After receiving the weapon of the vanquished privateersman, the Frenchman thundered in very good English:

“How dare you fire against a force like mine in so small a ship? Sirrah, you must be stark mad. I compliment you upon your lack of judgment.”

Captain Walker was nettled.

“Sir,” he replied, with warmth, “if you will look at my commission you will find that I had as good a right to fight as you, yourself, had. Furthermore, if my force had not been so inferior to yours, I would [Pg 214] have shown you more civil treatment on board my own ship, after I had captured you.”

The Frenchman winced.

“How many of your bushwhackers have I killed?” said he.

“None at all, sir!” replied the Englishman.

“Then, sir, you should be well ashamed of your scurvy fighting. For you have killed six of my brave men and have wounded several with pieces of glass. Pray, when, sir, did the rules of war allow glass to be used as ammunition?”

“You lie,” cried Captain Walker. “No glass was used by my men.”

The Frenchman curbed his anger.

“Then what was it?” said he.

Here a British seaman interrupted.

“If it would please your French Majesty,” he said, with a bow, “I reckon I know what it was that you took for glass. The captain of one of our stern guns, when he found out that we must surrender, sir, took about sixteen shillings from his pocket, saying: ‘Sooner than let these French rascals plunder me of all I’ve got in the world, I’ll see what a bribe can do!’ So he wrapped the money up in a bag, sir, crammed it into a gun, and let fly at your deck. Faith, your men were lucky to be struck by good, British coin!”

At this all had a good laugh, and the unpleasantness between the French captain and George Walker was at an end. The privateersman was treated with the greatest courtesy and was made as comfortable as could be.

[Pg 215] The action took place on Friday and the ships were headed for Brest, about three days’ sail away. At daybreak on Sunday morning, four large boats were sighted astern, and it did not take long to realize that they were coming up pretty fast and were flying the English colors.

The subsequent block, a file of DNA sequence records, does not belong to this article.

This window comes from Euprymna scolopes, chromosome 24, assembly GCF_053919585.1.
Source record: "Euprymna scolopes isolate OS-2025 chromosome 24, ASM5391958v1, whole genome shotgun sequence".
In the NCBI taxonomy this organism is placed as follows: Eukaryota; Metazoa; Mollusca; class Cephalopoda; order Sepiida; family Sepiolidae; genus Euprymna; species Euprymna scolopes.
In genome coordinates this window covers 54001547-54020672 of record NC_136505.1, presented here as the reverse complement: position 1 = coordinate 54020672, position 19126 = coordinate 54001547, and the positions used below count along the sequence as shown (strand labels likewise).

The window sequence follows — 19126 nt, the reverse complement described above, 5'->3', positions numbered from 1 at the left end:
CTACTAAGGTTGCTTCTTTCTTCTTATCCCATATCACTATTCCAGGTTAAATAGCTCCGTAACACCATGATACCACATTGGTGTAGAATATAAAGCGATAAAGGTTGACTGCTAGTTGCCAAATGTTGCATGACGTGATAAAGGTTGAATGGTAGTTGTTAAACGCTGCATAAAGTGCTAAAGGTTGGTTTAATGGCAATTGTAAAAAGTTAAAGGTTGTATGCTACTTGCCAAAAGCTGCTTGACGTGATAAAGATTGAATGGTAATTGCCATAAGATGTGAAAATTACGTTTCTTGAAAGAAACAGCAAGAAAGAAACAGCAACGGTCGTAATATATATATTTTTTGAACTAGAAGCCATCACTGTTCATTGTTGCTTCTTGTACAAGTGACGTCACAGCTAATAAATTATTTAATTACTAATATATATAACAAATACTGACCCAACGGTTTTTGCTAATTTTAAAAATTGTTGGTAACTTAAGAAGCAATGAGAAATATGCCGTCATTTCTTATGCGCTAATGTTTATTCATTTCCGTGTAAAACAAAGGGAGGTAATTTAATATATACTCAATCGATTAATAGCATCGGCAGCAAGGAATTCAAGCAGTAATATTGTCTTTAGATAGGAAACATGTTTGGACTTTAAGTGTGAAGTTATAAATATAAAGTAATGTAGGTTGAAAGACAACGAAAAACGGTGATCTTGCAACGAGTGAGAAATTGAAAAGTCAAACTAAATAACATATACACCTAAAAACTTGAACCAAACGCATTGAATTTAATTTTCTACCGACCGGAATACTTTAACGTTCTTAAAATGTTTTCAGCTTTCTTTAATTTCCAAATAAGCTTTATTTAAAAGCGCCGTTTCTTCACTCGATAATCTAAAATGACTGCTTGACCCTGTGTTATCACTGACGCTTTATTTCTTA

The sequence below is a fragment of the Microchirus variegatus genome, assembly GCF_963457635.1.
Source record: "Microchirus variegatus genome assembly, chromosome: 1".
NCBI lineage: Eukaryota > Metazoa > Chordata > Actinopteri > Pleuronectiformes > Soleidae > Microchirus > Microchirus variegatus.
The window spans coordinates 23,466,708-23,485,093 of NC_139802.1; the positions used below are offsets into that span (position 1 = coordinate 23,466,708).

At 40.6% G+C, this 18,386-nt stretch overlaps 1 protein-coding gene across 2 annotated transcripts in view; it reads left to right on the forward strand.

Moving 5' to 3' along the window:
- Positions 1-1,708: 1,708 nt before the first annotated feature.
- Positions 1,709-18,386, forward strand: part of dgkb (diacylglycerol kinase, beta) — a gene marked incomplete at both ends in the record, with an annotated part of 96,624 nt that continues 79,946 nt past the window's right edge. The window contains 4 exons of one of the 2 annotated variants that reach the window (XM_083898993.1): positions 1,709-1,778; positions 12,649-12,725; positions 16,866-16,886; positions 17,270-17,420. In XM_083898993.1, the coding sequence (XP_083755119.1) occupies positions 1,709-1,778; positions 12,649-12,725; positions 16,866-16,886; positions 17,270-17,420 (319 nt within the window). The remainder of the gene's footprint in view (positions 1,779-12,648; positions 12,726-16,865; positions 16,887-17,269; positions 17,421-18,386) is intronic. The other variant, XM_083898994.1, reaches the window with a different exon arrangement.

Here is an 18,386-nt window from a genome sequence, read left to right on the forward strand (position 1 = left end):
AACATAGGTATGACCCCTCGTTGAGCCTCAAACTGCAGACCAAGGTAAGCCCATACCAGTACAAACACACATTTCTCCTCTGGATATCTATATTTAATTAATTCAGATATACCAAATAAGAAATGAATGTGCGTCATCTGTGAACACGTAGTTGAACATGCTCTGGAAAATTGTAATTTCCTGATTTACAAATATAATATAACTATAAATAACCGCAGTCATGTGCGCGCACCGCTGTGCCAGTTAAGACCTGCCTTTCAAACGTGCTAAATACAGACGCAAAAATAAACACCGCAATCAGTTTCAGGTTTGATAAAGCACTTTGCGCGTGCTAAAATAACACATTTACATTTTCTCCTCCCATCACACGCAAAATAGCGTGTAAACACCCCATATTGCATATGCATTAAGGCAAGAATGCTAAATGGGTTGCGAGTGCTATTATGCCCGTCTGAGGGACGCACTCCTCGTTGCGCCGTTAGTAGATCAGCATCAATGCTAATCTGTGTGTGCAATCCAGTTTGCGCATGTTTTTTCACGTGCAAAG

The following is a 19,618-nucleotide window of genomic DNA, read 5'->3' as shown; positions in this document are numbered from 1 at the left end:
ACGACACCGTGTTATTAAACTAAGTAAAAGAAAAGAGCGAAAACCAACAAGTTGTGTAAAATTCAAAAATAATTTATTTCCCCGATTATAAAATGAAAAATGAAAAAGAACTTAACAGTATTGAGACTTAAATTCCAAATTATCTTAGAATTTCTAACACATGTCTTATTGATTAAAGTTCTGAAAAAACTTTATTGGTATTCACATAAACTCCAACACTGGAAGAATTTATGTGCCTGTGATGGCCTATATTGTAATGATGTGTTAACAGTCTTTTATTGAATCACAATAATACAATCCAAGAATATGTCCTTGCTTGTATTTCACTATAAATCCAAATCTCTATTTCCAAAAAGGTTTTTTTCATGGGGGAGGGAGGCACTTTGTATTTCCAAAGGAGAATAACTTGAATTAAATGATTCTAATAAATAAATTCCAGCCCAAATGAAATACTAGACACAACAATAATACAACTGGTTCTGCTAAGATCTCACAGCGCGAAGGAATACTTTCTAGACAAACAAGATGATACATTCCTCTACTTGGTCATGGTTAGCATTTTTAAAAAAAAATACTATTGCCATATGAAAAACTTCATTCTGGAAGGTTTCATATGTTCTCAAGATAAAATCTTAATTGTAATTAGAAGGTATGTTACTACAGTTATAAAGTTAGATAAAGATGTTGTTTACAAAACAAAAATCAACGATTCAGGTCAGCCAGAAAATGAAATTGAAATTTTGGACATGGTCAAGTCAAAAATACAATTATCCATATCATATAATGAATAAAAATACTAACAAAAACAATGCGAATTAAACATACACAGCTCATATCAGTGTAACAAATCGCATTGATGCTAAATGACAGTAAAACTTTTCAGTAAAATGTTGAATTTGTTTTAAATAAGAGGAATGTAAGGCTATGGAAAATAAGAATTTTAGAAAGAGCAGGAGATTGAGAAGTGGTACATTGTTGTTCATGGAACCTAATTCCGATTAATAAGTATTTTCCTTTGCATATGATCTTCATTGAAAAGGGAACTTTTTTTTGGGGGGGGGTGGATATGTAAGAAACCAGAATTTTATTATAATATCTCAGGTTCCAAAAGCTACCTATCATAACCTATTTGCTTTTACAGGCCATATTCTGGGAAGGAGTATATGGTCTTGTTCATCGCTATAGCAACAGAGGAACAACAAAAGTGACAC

“Hurray!” shouted Captain Walker. “No French prison for me. Hurray!”

The English squadron gained steadily. The boats grew nearer and nearer, while Walker’s hopes soared higher and higher. Finally, the French officer, who was in charge of his own boat—the Mars—put his helm up and ran to leeward, hoping to draw one of the British vessels after him. He was successful, for a seventy-gun ship made after him, chased him for several miles, and finally re-captured the English privateer. The other ships kept on and drew closer and closer.

Seeing that an action would soon take place, the French captain politely requested Walker and his officers to go below.

“Messieurs!” said he. “There will soon be a leetle affair in which the balls will fly. You will be better off in the hold, where they cannot reach you so easily as up here.”

“Sir!” replied the English privateer-captain. “I go below with the greatest of pleasure, for I am now certain of my liberty. Au revoir!”

“Do not count your chickens before they hatch!” cried the Frenchman, after his retreating form.

The British vessels were the Hampton Court of [Pg 216] seventy guns, and the Sunderland and Dreadnought of sixty each; so, being three to two, they should have had a fairly easy victory over the Frenchmen. But the Sunderland lost a spar overboard, and dropped astern; so it left but two to two: an even affair.

Alas for gallant Captain Walker! Although the Englishmen came near the two French men-of-war, they hung about without firing a shot; allowed the Frenchmen to sail on unmolested, and thus carry their astonishingly rich treasure into Brest, amid wild and enthusiastic cheering of their crews, and groans of disappointment from the English prisoners.